This blog provides a meditation on the Episcopal daily readings along with a headline from world news
16 ‘For God so loved the world that he gave his only Son, so that everyone who believes in him may not perish but may have eternal life.
17 ‘Indeed, God did not send the Son into the world to condemn the world, but in order that the world might be saved through him.18Those who believe in him are not condemned; but those who do not believe are condemned already, because they have not believed in the name of the only Son of God.19And this is the judgement, that the light has come into the world, and people loved darkness rather than light because their deeds were evil.20For all who do evil hate the light and do not come to the light, so that their deeds may not be exposed.21But those who do what is true come to the light, so that it may be clearly seen that their deeds have been done in God.’*
Verse 16 has of course been used by evangelical Christians as a convenient summary of the gospel; and so it is, as long as we remember other summaries in other books of the New Testament, for example Jesus’ quotation from the Old Testament “You shall love the Lord your God…and your neighbour as yourself.” John’s Jesus emphasises the love of God which is not primarily emotion but the sending of his son into the world. The content of God’s love is the story of Jesus. The purpose of this loving intervention is also material: that those who trust in him may not perish but have eternal life.God’s love creates life in the place of death.
The particularity of this gospel has always been scandalous. Is there no eternal life for those who have not heard of Jesus, or not heard of him in ways they can understand?
The first answer is to admit the particularity: the sending of God’s son is a particular event in history; the life and death and resurrection of Jesus of Nazareth. We should notice that it is a positive statement. God has done this so that people may have life. It does not adjudicate on whether God also sent Buddha or Mohammed, nor on God’s attitude to those who have not heard the Jesus story in a way they can understand; but it does say that the love expressed in this particular event is for the whole world. There is judgement, however; but it is not God’s judgement on people. Rather, it is their judgement on themselves. Light has come into the world but evil people avoid it so that their evil is not exposed. True people on the other hand, come to the light. In the First Letter of John, the writer adds that those who come to the light are not perfect but “the blood of Jesus cleanses them from sin.”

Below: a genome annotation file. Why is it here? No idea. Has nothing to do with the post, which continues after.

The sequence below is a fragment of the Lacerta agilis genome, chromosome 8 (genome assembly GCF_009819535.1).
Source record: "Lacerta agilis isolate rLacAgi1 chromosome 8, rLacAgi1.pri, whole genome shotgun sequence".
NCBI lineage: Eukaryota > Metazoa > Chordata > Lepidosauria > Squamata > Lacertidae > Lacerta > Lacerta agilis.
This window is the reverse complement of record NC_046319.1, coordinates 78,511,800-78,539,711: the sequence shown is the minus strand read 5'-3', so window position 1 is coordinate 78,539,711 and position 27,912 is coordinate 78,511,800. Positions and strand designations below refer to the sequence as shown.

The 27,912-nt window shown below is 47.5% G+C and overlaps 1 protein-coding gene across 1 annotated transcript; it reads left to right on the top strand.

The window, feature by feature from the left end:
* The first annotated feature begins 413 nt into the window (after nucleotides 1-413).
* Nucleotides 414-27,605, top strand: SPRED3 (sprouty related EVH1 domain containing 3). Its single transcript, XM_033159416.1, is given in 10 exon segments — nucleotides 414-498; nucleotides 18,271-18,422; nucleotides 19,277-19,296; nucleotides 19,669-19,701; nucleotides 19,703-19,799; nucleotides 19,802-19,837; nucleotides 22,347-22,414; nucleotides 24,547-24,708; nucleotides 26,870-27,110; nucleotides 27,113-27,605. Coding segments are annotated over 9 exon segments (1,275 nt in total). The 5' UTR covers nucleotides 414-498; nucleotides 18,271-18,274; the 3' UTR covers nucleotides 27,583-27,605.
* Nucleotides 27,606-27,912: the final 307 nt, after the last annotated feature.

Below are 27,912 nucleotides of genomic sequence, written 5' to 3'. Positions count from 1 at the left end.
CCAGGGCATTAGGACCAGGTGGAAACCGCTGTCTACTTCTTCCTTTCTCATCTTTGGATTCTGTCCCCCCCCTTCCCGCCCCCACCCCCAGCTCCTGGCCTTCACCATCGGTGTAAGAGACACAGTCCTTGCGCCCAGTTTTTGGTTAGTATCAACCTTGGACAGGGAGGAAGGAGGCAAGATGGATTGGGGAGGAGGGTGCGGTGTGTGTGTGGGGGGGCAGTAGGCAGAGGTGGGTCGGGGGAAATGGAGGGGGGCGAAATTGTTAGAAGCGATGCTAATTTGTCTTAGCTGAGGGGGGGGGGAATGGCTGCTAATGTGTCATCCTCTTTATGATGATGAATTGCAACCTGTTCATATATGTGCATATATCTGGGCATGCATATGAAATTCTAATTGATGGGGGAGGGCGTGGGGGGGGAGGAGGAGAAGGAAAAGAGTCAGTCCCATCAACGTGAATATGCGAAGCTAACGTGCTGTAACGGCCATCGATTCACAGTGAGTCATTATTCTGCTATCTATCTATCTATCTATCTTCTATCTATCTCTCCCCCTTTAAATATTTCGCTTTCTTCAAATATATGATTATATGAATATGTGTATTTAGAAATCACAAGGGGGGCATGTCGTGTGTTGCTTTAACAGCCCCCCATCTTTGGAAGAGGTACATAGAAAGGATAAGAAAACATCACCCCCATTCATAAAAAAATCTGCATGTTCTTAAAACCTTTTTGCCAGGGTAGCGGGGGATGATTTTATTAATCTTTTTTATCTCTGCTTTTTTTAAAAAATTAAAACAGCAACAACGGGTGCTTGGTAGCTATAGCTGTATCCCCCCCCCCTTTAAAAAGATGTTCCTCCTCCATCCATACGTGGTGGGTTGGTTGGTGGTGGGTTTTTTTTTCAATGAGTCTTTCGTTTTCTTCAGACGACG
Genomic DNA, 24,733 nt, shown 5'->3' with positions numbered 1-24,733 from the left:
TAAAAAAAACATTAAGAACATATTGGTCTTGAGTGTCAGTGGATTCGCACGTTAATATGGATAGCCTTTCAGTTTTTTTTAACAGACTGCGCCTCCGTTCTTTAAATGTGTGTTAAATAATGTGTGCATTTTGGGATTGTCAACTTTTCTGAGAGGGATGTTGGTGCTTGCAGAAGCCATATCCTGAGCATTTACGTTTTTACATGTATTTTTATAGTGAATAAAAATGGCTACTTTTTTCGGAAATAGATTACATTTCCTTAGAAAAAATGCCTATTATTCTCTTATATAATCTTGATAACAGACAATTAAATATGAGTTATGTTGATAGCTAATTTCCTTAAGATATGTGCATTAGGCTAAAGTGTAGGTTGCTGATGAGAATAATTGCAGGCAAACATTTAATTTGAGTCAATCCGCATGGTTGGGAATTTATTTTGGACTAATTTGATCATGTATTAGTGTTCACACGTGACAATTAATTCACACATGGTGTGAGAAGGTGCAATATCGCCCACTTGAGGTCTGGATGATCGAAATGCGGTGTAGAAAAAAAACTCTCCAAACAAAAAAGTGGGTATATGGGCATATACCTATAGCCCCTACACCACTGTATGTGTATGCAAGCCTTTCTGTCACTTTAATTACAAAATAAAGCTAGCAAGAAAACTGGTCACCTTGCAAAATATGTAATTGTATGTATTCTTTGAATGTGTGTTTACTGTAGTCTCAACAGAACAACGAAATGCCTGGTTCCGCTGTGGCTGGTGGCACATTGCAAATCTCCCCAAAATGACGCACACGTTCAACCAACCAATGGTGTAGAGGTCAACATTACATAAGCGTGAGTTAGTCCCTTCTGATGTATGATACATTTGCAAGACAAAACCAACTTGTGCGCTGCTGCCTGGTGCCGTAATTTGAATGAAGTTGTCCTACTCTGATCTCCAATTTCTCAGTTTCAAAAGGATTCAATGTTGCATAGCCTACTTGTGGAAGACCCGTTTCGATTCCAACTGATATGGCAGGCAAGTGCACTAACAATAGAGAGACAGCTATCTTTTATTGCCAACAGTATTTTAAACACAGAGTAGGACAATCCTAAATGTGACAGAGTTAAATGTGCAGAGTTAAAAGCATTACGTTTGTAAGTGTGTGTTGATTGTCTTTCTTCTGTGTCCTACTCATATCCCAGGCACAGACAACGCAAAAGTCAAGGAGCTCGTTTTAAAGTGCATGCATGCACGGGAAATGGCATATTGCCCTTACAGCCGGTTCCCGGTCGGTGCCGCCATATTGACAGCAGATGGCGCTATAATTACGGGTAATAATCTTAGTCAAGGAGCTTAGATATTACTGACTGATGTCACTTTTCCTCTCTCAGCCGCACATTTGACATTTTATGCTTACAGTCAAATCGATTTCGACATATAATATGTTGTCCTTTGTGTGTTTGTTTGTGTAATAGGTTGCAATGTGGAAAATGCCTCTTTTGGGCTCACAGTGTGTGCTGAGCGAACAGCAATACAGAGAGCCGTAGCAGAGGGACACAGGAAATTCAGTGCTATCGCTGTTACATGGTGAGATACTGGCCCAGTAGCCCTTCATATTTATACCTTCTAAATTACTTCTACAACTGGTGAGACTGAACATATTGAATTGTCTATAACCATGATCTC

The writer believes that Jesus is the light of the world; but he is so as God’s son. In the First Letter of John God is described as the light in which there is no darkness. I think that while Christians hold to Jesus as the full shining of God’s light, and have a duty to make his story known everywhere, it is already the case that God’s light, however dimmed by culture or circumstance, has always been shining everywhere. Those who do what is true will come to the light, whatever name they give it; while those who choose evil will hide from it.
This radical understanding of God’s judgement is a feature of John’s gospel. Those who belong to the light will be drawn to it, not only because it reveals them as they are, but because in it they are cleansed from their sins. Those who refuse the light are left in their darkness. For ever? The Apostles creed gives us the hope that Jesus descended into the darkness of hell to find them, and the he will be our ultimate judge. The gospel nevertheless leaves open the possibility that there will be some who choose to perish. The freedom given by the Light of the World is also the freedom to choose darkness. The gospel however, encourages people towards the light:
1. God loves the world
2. Jesus, the Son of God was sent into the world as an expression of that love.
3. Those who trust in him will not die but have everlasting life.
-sounds good to me.